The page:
Nursing, dentistry partnership is a win for pediatric patients
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A partnership between the UIC colleges of Nursing and Dentistry will mean more children will be able to receive much-needed dental care more quickly.
UIC Nursing faculty are now providing required health screenings to children who are scheduled to undergo dental care under general anesthesia at the Illinois Children’s Healthcare Foundation Pediatric Dentistry Outpatient Care Center. Previously, parents had to obtain these clearances from their child’s primary care provider, sometimes leading to paperwork headaches and delays.
Clinical assistant professor Celeste Schultz, PhD, RN-BC, CPNP-PC, has been stationed there once a week since May, while clinical assistant professor Jacqueline Wolak Shanks, DNP, FNP-C, has recently joined the effort.
“This saves time for the families. They are able to leave the dental clinic with all [preoperative] documentation cleared and with a surgery date,” says Marcio da Fonseca, DDS, MS, head of the UIC Department of Pediatric Dentistry. “It is helping expedite the scheduling process so we can take care of the children more quickly.”
Patients travel from all over the state to UIC’s Department of Pediatric Dentistry , the largest provider of pediatric dental care in Illinois. The facility, which opened last fall within the College of Dentistry in Chicago, treats children with severe early childhood cavities. Because most of the patients are under the age of 4, they need general anesthesia to tolerate the extensive dental work.
The center sees a high volume of patients; they’ve performed more than 800 general anesthesia surgeries since September, with another 1,000 patients on the waiting list. This is because the center offers the rare combination of providing general anesthesia and accepting Medicaid patients, making it in-demand for children with severe dental needs, da Fonseca says.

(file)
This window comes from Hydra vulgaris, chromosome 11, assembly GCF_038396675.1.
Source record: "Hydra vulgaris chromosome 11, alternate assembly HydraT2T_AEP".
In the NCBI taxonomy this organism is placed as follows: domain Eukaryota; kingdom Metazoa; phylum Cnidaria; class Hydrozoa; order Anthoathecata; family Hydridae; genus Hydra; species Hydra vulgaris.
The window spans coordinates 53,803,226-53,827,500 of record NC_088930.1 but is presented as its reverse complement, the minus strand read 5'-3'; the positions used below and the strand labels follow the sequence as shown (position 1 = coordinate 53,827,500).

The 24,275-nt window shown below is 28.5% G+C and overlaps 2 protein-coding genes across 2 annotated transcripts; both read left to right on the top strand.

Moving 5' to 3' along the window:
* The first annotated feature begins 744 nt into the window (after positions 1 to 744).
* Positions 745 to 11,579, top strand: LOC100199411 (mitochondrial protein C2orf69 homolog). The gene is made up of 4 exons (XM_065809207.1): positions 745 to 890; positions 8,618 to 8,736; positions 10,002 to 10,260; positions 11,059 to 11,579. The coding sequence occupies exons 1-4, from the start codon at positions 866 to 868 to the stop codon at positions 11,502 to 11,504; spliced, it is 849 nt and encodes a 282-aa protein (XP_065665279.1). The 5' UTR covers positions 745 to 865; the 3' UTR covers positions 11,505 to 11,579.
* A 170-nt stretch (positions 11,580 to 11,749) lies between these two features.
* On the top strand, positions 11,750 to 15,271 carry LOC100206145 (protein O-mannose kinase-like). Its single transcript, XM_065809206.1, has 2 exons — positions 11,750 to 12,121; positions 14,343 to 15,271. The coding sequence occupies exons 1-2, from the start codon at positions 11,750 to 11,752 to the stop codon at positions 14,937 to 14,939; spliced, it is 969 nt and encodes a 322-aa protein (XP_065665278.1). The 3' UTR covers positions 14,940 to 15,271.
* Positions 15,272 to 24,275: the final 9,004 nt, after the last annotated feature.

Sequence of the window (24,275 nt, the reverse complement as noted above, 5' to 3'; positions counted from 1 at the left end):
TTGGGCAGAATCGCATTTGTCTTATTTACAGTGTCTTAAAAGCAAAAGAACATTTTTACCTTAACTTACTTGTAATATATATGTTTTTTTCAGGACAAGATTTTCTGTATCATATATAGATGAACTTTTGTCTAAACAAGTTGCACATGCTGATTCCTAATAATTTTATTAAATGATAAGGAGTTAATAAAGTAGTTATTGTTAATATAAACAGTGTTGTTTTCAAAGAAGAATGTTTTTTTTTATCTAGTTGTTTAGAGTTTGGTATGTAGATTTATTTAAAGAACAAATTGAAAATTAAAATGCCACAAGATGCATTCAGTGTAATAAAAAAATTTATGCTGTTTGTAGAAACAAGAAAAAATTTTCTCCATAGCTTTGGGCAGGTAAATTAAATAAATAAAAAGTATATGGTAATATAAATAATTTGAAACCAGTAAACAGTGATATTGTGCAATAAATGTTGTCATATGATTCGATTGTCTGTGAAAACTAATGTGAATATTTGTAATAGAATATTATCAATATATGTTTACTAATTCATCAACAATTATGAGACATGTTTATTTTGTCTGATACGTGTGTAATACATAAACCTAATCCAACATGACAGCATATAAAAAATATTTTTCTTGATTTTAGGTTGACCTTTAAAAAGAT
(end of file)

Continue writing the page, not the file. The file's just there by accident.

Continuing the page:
Because it’s an outpatient center, the patients need to be low-risk, and pre-operative histories and physicals are important so that the patients can be “screened for anything that would add increased risk for adverse anesthetic events,” says Schultz, a pediatric nurse practitioner with 30 years of experience.
“If we identified, say a heart murmur, or a child with a paralyzed vocal cord, they should be cared for in the hospital,” she says.
The partnerships will also create meaningful clinical opportunities for nursing students, says Charles Yingling, DNP ’12, MS ’05, FNP-BC, FAANP, UIC Nursing’s associate dean for practice and partnerships.
“This collaboration with our colleagues in the College of Dentistry is a win for everyone involved,” Yingling says. “We are improving access to care for children, creating opportunities for interdisciplinary collaboration between faculty, and providing interprofessional learning for dental and nursing students.”